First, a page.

Sunday, October 7, 2012

Check the Draft

With the arrival of Fall weather technicians will soon be taking Fall furnace checkup calls. One of the things we should be doing is checking the vent draft pressure to insure that the vent is working properly. While many technicians are careful to check for cracks in heat exchangers, they sometimes neglect the vent. I believe that improper venting occurs far more often than cracked heat exchangers. Further, a vent that is spilling into the house has the potential to release far more vent gasses into the house than a crack in the heat exchanger. Of course it is right to check for cracks in the heat exchanger, just don’t neglect the vent operation. For all Category I furnaces, the vent should be a negative pressure. That is, it should be at a lower pressure than the room the furnace is operating in. Typically we want at least -0.02” wc. In other words, the vent pressure should be 0.02”wc less than the room pressure. This is true even with fan assisted Category I furnaces, which nearly all 80% AFUE furnaces are today. The fan helps pull the combustion gasses through the heat exchanger, it is NOT designed to PUSH vent gasses through the vent. Typical Class B vent is not air tight. If it is pressurized, it will leak out combustion gas.Even with fan assisted furnaces, the vent is supposed to operate at a negative pressure and the vent gasses leave because of their buoyancy compared to the surrounding air.

What can cause a lack of draft in a vent? One of the main culprits is lack of combustion air. The operation of the burners and the vent system can remove air from the room faster than it is being supplied, causing a negative pressure in the room. In older, leakier homes we often relied on infiltration for combustion air. Today, you really should provide outside air to the appliances. I have seen the operation of a furnace pull smoke out of a burning fireplace. There was enough air for the fireplace, but not both the fireplace and the furnace. The room went so negative that the fireplace vent was not lower than the room pressure. If the vent gasses cool off too much in the vent pressure will increase because the gasses are heavier, decreasing the draft. This can be a particular problem when replacing an older furnace with a newer one. Often, the vent is too big for the new furnace, causing the flue gas to cool off too much as it travels through. Another possibility is a plugged vent or vent cap. The flue gasses back up in the vent and then start to spill out of the appliance.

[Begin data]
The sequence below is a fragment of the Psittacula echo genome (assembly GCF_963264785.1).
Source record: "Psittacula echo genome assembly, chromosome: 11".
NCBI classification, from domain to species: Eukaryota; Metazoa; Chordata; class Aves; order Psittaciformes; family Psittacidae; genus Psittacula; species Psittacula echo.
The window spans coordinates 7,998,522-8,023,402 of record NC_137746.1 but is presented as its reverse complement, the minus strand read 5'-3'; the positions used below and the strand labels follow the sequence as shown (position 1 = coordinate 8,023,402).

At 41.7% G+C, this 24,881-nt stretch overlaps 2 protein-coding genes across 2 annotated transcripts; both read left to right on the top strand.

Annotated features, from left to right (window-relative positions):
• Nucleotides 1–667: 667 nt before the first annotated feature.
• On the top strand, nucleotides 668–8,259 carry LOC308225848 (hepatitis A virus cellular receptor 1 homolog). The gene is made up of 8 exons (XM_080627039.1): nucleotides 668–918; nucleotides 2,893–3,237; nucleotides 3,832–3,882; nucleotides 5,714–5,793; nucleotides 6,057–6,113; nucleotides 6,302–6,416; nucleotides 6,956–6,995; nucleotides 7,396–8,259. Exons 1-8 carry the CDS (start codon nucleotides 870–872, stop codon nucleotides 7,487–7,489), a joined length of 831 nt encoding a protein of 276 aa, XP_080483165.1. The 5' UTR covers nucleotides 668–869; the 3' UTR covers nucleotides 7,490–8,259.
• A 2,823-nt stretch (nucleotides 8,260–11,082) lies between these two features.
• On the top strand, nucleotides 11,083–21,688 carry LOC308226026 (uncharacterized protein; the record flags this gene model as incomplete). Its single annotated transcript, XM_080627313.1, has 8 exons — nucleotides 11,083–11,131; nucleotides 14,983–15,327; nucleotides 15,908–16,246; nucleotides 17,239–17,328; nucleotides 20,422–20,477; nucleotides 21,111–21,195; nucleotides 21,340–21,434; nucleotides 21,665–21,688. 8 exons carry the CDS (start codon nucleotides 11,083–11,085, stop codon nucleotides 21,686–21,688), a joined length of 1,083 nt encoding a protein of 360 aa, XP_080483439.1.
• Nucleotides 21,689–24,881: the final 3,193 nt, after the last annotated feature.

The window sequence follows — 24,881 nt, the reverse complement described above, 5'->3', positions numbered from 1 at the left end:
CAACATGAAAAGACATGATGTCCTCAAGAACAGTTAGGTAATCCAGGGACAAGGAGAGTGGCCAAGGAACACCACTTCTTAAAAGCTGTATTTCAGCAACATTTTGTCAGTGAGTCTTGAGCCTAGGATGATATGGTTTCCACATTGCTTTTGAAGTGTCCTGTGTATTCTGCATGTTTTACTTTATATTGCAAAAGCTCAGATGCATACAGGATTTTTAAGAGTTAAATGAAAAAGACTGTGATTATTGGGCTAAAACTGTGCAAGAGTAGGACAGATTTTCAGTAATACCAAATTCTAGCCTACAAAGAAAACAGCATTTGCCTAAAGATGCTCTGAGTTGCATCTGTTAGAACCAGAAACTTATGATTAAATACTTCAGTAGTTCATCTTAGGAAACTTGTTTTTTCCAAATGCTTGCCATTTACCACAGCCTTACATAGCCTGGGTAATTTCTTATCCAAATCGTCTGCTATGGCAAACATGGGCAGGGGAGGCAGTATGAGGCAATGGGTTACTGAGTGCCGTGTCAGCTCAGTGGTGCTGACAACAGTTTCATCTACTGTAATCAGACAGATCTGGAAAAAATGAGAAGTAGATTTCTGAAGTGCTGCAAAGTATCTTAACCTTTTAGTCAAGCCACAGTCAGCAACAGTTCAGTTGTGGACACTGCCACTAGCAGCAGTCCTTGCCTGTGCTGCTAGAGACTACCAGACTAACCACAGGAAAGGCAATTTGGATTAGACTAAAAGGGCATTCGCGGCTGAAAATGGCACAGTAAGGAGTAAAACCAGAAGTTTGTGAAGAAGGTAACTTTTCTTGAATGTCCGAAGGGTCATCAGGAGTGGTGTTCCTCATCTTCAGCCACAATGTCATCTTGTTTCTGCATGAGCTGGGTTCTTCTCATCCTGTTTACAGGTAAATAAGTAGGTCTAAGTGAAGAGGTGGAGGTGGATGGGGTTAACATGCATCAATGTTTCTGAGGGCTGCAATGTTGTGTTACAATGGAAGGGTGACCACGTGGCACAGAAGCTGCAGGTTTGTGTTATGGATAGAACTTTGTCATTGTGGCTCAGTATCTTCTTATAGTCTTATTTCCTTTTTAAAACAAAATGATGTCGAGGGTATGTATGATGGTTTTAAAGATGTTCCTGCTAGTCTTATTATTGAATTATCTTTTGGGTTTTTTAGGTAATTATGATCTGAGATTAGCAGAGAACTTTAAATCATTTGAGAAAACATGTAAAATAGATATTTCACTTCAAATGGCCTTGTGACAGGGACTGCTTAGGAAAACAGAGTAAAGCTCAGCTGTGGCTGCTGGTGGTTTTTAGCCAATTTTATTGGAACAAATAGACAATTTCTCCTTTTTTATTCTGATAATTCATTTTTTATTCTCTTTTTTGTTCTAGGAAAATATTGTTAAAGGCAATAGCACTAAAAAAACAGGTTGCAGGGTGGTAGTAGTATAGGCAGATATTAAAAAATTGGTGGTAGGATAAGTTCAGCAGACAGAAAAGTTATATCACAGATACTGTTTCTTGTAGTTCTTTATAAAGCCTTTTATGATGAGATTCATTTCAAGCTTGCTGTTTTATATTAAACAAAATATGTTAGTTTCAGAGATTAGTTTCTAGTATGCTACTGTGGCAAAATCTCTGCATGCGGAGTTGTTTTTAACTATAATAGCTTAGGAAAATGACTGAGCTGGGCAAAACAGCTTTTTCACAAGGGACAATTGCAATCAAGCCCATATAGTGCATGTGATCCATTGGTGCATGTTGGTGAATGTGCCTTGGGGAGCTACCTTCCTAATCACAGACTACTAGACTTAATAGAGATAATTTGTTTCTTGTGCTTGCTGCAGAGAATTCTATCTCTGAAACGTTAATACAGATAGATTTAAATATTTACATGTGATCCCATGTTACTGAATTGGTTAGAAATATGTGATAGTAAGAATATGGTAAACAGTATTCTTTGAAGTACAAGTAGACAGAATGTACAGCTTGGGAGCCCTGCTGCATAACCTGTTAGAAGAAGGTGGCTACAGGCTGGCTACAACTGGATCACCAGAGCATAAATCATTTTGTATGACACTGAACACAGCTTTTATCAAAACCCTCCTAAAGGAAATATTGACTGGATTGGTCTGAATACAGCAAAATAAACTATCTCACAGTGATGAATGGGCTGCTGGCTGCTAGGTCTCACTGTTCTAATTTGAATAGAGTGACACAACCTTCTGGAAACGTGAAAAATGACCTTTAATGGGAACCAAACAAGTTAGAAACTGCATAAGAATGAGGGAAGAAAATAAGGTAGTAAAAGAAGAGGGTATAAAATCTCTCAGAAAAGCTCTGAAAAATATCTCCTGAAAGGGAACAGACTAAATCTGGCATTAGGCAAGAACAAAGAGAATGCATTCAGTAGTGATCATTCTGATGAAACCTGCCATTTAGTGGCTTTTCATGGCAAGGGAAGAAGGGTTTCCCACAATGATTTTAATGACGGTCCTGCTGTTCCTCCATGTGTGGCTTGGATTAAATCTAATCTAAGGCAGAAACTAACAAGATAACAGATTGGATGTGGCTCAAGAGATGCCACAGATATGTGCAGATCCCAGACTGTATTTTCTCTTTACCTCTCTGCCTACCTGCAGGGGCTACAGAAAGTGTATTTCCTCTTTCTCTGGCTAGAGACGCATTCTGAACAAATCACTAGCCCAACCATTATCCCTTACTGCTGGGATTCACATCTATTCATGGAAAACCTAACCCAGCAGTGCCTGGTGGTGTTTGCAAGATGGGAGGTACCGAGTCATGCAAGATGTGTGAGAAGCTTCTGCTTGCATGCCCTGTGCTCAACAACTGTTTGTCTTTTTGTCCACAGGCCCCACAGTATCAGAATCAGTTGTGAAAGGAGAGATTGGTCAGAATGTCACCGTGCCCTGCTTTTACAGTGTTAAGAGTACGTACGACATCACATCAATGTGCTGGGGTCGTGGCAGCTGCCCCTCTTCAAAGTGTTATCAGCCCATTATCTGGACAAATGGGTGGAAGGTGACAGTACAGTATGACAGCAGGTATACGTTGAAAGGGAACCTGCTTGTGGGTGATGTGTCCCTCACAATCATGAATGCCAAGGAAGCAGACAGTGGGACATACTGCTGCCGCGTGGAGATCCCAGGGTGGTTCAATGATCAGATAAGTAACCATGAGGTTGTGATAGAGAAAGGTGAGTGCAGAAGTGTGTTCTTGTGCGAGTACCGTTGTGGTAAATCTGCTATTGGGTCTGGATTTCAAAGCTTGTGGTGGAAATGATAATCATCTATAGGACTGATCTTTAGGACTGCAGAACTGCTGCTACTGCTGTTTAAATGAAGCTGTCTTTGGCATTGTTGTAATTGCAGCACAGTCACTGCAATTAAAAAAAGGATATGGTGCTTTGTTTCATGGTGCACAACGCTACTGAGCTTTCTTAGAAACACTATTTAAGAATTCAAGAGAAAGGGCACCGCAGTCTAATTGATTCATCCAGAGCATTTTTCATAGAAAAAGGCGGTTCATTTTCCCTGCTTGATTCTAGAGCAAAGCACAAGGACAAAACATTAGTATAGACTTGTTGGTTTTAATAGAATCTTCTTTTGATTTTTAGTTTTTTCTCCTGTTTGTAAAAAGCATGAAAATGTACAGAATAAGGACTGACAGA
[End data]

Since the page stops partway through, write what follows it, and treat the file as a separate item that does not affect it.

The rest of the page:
Although most Category I furnaces with draft inducer fans have draft pressure switches to shut off the burners if the draft pressure is not at the minimum setting for the switch, I have seen furnaces operating with a positive vent pressure continue to run. Draft switches are, after all, switches and can fail. So don’t assume that because the draft switch is closed, the vent pressure is OK – measure it so you know.

2 comments:

  1. Great post Carter! I have been trying to read more on HVAC and heaters for my job and you have really helped me out. Thank you for sharing this with us!

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  2. Interesting and informative post you have shared with us, i also believe that improper venting occurs far more often than cracked heat exchangers. Nice to read this post, many thanks for sharing.

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